- Your students need to know important personal information, including their birthday.
- At the beginning of the year, it helps your students to learn each others' names.
- It celebrates your students, and makes them feel valued.
My question is: Why not have your students make the board?
It will give them practice writing their name, writing their birth date, and practice cutting and coloring ( fine motor skills.)
Preparing the Birthday Cakes
First, print the free printables of the cake and of the candles.
Prepare the cake and the candles. You know whether your students need for your to:
- Write name and date on the cake because they have poor fine motor and writing skills.
- Write name and date with a yellow highlighter so your students can practice writing name and date, for those who have a good pencil grip and need the practice or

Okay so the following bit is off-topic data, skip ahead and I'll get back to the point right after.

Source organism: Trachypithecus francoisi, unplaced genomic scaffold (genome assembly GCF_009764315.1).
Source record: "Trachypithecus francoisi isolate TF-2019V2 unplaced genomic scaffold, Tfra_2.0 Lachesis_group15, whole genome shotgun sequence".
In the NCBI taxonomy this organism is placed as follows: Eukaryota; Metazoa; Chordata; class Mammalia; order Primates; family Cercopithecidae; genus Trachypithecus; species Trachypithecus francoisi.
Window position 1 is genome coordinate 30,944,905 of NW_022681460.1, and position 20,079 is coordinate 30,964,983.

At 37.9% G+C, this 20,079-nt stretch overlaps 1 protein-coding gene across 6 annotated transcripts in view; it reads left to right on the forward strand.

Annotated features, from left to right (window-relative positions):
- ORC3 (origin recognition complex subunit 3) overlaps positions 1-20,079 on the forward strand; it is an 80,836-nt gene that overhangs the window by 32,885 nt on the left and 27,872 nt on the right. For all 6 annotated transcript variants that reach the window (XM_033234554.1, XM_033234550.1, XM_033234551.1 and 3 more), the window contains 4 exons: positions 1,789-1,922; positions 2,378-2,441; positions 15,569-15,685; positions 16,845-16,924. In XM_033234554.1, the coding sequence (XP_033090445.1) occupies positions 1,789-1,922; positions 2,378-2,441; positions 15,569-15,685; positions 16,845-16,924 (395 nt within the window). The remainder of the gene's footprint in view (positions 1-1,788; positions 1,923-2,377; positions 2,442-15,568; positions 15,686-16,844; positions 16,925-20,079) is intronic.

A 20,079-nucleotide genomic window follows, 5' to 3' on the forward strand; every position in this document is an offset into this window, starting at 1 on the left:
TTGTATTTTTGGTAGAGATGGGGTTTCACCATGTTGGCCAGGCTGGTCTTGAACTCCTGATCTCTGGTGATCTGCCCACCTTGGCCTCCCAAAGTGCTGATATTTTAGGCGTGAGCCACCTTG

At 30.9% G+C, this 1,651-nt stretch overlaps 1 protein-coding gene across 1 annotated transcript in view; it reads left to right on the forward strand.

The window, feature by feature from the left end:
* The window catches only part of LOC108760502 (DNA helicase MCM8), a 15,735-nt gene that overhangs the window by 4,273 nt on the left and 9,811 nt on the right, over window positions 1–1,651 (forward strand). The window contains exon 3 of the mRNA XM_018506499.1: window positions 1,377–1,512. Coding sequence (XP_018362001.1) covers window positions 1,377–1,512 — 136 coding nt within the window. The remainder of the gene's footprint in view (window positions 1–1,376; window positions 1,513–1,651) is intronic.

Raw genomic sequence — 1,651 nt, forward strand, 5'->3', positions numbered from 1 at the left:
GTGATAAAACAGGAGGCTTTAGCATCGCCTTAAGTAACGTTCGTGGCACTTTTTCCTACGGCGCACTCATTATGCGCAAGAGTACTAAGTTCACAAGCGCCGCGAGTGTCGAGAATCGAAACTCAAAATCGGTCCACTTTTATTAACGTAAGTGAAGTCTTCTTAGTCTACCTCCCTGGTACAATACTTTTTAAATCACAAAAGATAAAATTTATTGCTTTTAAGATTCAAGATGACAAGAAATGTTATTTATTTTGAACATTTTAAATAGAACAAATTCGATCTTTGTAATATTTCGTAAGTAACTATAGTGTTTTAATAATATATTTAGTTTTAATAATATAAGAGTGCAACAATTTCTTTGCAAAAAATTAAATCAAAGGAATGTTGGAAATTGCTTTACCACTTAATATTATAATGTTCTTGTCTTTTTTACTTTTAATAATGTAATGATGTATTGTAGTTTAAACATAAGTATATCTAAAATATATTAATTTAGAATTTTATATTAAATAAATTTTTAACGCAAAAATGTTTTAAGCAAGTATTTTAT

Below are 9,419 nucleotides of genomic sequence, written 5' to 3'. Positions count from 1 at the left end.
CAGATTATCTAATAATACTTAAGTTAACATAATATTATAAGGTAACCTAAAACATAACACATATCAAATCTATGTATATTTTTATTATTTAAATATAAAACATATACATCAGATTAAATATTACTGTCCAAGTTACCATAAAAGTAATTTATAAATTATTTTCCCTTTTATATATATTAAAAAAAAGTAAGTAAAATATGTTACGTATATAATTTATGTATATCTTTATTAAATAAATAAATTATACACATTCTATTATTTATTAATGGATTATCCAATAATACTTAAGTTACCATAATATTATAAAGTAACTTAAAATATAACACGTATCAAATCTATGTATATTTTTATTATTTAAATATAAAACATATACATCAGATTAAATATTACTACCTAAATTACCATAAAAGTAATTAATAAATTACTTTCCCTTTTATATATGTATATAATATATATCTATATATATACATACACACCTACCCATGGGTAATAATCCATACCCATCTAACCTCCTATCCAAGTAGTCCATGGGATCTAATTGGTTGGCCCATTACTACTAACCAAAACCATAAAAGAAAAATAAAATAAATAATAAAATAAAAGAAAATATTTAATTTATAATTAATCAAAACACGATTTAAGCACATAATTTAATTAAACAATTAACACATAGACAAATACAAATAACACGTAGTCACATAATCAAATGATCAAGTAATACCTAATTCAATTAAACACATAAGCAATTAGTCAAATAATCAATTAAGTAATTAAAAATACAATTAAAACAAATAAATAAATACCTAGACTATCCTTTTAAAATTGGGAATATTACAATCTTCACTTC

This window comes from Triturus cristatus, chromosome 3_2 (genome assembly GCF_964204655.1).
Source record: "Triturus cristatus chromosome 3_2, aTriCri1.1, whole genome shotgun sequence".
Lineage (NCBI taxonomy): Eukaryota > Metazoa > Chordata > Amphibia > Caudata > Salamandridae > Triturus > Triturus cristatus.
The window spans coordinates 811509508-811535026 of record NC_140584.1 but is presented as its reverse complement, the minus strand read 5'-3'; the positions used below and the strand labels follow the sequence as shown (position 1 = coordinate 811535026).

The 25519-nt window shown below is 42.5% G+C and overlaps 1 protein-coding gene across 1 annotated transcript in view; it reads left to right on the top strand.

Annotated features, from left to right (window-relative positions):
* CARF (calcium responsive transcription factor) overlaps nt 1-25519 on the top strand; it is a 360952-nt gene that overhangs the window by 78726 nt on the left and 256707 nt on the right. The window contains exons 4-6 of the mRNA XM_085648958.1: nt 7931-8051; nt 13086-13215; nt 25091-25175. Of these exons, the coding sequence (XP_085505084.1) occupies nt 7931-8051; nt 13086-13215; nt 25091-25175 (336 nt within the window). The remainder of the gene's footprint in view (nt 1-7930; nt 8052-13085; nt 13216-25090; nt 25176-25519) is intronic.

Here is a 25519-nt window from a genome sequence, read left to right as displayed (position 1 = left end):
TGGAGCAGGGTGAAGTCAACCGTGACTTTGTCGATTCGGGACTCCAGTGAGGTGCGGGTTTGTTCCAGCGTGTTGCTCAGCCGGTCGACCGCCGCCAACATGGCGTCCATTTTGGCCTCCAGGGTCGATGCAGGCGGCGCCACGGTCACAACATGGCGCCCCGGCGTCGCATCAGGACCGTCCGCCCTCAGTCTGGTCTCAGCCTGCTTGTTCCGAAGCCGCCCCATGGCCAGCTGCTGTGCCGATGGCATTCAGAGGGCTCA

- Write nothing because they are able to clearly write their name and their birth date. For this group, you need to be sure you have the birth date ready for them.
Once the student's names are on the cake, have students figure out how old they will be, and count out the correct number of candles, writing the numbers under the candles.
Once your students' information is on the cake, and they have counted the candles, it's time for them to color and cut out their cake.
Once again, the tools you provide will depend on your students' fine motor skills, especially their cutting skills. For students with poor fine motor skills, you might want to use bingo dot markers. For others, crayons may be their preferred tools.
To cut, or not to cut?
With your most disabled students, having them smear some color over the cake may be as much as they can successfully contribute. You will know. For them, your may want to cut out the cake and candles and mount them. Yes, it is far from perfect, but the bottom line is . . . it is
- their work.